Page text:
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Is marf^Gt research a waste of money?

Philip Graves, author of Consumer.ology,
reviewed on page 17
Market research is an unhelpfully broad
term, so let me define it here as asking
people questionssomething that UK
companies spend hundreds of millions
of pounds on each year and which I
believe is a waste of money.
Organisations have been seduced by
the idea that consumers know what they
think and understand what they want.
There is little legitimate data to support
this notion and an ever-increasing body
of evidence that this isn't the casefor
example, studies that show purchase
choices can be swayed by the presence of
a particular smell, type of music or
adding in a product option that no one
will buy but that changes how they feel
about other choices.
The unconscious mind is in play far
more than we realise. This doesn't stop
us constructing conscious justifications,
or claiming particular attitudes and
beliefs. But they are no more likely to be
accurate than our daily horoscope.
Leaving aside our capacity to notice only
what suits our wishful thinking, that
means about half the time.
The value of market research is limited
to what those commissioning it feel that
it gives them. It's no better than a
placebo, potentially benign, but possibly
dangerous if it stops you doing
something that would have been more
productive. Yet we're not short of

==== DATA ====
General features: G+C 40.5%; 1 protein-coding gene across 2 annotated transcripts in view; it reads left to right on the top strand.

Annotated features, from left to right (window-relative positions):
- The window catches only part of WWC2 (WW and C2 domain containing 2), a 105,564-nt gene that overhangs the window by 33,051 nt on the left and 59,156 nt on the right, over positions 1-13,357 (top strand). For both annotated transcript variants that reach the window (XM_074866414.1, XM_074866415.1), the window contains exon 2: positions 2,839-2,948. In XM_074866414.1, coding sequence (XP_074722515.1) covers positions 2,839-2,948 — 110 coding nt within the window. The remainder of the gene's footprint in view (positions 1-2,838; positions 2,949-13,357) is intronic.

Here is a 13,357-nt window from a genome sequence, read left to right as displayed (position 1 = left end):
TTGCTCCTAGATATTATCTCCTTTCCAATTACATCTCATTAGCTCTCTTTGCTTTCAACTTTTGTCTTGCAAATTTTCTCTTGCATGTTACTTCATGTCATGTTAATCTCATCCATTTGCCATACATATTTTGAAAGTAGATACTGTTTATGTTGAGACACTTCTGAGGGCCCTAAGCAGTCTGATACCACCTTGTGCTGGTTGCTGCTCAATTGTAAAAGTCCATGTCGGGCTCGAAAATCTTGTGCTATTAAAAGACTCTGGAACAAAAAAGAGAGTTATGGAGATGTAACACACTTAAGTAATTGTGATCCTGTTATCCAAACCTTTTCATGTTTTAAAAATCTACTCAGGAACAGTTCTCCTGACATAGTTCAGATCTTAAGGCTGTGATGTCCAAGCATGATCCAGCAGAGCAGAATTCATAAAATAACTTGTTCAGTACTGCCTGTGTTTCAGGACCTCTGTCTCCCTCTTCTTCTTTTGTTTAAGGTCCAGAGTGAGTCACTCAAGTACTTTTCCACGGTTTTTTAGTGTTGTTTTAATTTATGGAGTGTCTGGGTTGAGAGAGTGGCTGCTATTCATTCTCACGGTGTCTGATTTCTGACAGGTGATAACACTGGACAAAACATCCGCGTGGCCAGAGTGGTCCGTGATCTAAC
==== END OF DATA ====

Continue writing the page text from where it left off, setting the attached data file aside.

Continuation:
examples when research-driven thinking
has backfired.
Investment in market research goes
beyond a simple waste of money: it
corrupts an organisation's ability to learn
and, if that wasn't damaging enough, can
lead to untold waste in the pursuit of
strategies and initiatives that would
never have been developed with an
alternativeand psychologically
informedapproach to understanding
consumer behaviour.
question time: can marl?et research help decision-maRing or does it corrupt an organisation s ability t o leamT
Rowland Lloyd, vice-president.
The Market Research Society
Market research is essential. It informs
business strategy and reduces risk in
decision-making. Without research there
is a lack of evidence on which to make
appropriate decisions. Public and private
services need to adapt quickly and
effectively to the needs of the public, and
reliable research findings are at the
centre ofthat process.
Cost efticiency is the name of the
game, both in government and business.
When a company launches a product or a
government department cuts back on a
public service, they need to get it right
first time to avoid costly errors. Market
research narrows down the options and
provides the insight required.
Good research is not just about asking
the right people the right questions. It is
about getting to the core of needs, wants,
and emotions. The government's
localism agenda, for example, includes
plans for local authorities to fund health
services. But how will it know where to
aim resources? The answer: good
research to assess current and future
health problems, so the right services can
be established.
Research should sit alongside
behavioural data, purchasing patterns
and information on the use of public
services. The best researchers will not
only provide evidence and interpret it.
They can blend this information with
other data to provide a comprehensive
picture of business issues.
Research predicts what people will do,
need or want through the use of robust
evidence, interpretation and analysis.
Our society encourages an interpretation
of public opinion. So why would anyone
reject this by condemning research?
^ Does market research benefit business? Have
your say at '
30 September 2010
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